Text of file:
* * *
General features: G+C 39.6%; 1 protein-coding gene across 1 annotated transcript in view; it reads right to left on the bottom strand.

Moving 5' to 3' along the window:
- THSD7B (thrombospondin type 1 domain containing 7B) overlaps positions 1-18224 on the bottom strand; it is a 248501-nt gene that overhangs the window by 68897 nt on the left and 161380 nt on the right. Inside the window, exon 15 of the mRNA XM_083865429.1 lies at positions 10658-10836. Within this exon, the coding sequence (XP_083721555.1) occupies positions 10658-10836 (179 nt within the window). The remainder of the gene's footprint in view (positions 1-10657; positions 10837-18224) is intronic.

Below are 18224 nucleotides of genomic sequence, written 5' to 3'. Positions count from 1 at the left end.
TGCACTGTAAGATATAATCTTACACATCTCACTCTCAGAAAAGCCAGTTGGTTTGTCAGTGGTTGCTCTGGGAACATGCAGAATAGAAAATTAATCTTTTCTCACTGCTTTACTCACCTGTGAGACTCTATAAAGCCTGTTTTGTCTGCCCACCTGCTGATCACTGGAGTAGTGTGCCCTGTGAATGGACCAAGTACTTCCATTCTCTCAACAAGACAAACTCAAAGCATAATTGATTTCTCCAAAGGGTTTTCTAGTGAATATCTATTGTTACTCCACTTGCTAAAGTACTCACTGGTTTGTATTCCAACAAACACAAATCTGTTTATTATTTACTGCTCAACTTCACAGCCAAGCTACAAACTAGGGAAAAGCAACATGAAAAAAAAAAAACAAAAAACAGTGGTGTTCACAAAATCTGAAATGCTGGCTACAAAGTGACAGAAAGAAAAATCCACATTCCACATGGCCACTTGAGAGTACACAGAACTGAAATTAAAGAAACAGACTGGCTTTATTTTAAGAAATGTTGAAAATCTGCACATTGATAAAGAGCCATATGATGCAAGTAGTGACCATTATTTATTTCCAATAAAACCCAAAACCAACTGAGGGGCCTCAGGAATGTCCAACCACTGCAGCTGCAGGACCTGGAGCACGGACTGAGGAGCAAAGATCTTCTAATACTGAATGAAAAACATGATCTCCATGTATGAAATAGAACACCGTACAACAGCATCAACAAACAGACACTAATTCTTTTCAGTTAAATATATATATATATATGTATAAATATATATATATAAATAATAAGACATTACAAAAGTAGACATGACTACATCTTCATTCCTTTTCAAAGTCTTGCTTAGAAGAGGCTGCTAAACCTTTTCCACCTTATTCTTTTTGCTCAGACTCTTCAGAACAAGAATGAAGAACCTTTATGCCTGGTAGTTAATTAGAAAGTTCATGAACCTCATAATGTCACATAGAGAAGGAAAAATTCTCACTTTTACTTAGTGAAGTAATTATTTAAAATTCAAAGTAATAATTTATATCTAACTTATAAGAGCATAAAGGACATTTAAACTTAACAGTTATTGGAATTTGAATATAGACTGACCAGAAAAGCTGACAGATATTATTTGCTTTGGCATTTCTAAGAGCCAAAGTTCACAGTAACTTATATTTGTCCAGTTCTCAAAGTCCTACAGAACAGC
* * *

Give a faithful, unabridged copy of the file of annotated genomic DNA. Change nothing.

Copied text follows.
General features: G+C 39.6%; 1 protein-coding gene across 1 annotated transcript in view; it reads right to left on the bottom strand.

Moving 5' to 3' along the window:
- THSD7B (thrombospondin type 1 domain containing 7B) overlaps positions 1-18224 on the bottom strand; it is a 248501-nt gene that overhangs the window by 68897 nt on the left and 161380 nt on the right. Inside the window, exon 15 of the mRNA XM_083865429.1 lies at positions 10658-10836. Within this exon, the coding sequence (XP_083721555.1) occupies positions 10658-10836 (179 nt within the window). The remainder of the gene's footprint in view (positions 1-10657; positions 10837-18224) is intronic.

Below are 18224 nucleotides of genomic sequence, written 5' to 3'. Positions count from 1 at the left end.
TGCACTGTAAGATATAATCTTACACATCTCACTCTCAGAAAAGCCAGTTGGTTTGTCAGTGGTTGCTCTGGGAACATGCAGAATAGAAAATTAATCTTTTCTCACTGCTTTACTCACCTGTGAGACTCTATAAAGCCTGTTTTGTCTGCCCACCTGCTGATCACTGGAGTAGTGTGCCCTGTGAATGGACCAAGTACTTCCATTCTCTCAACAAGACAAACTCAAAGCATAATTGATTTCTCCAAAGGGTTTTCTAGTGAATATCTATTGTTACTCCACTTGCTAAAGTACTCACTGGTTTGTATTCCAACAAACACAAATCTGTTTATTATTTACTGCTCAACTTCACAGCCAAGCTACAAACTAGGGAAAAGCAACATGAAAAAAAAAAAACAAAAAACAGTGGTGTTCACAAAATCTGAAATGCTGGCTACAAAGTGACAGAAAGAAAAATCCACATTCCACATGGCCACTTGAGAGTACACAGAACTGAAATTAAAGAAACAGACTGGCTTTATTTTAAGAAATGTTGAAAATCTGCACATTGATAAAGAGCCATATGATGCAAGTAGTGACCATTATTTATTTCCAATAAAACCCAAAACCAACTGAGGGGCCTCAGGAATGTCCAACCACTGCAGCTGCAGGACCTGGAGCACGGACTGAGGAGCAAAGATCTTCTAATACTGAATGAAAAACATGATCTCCATGTATGAAATAGAACACCGTACAACAGCATCAACAAACAGACACTAATTCTTTTCAGTTAAATATATATATATATATGTATAAATATATATATATAAATAATAAGACATTACAAAAGTAGACATGACTACATCTTCATTCCTTTTCAAAGTCTTGCTTAGAAGAGGCTGCTAAACCTTTTCCACCTTATTCTTTTTGCTCAGACTCTTCAGAACAAGAATGAAGAACCTTTATGCCTGGTAGTTAATTAGAAAGTTCATGAACCTCATAATGTCACATAGAGAAGGAAAAATTCTCACTTTTACTTAGTGAAGTAATTATTTAAAATTCAAAGTAATAATTTATATCTAACTTATAAGAGCATAAAGGACATTTAAACTTAACAGTTATTGGAATTTGAATATAGACTGACCAGAAAAGCTGACAGATATTATTTGCTTTGGCATTTCTAAGAGCCAAAGTTCACAGTAACTTATATTTGTCCAGTTCTCAAAGTCCTACAGAACAGC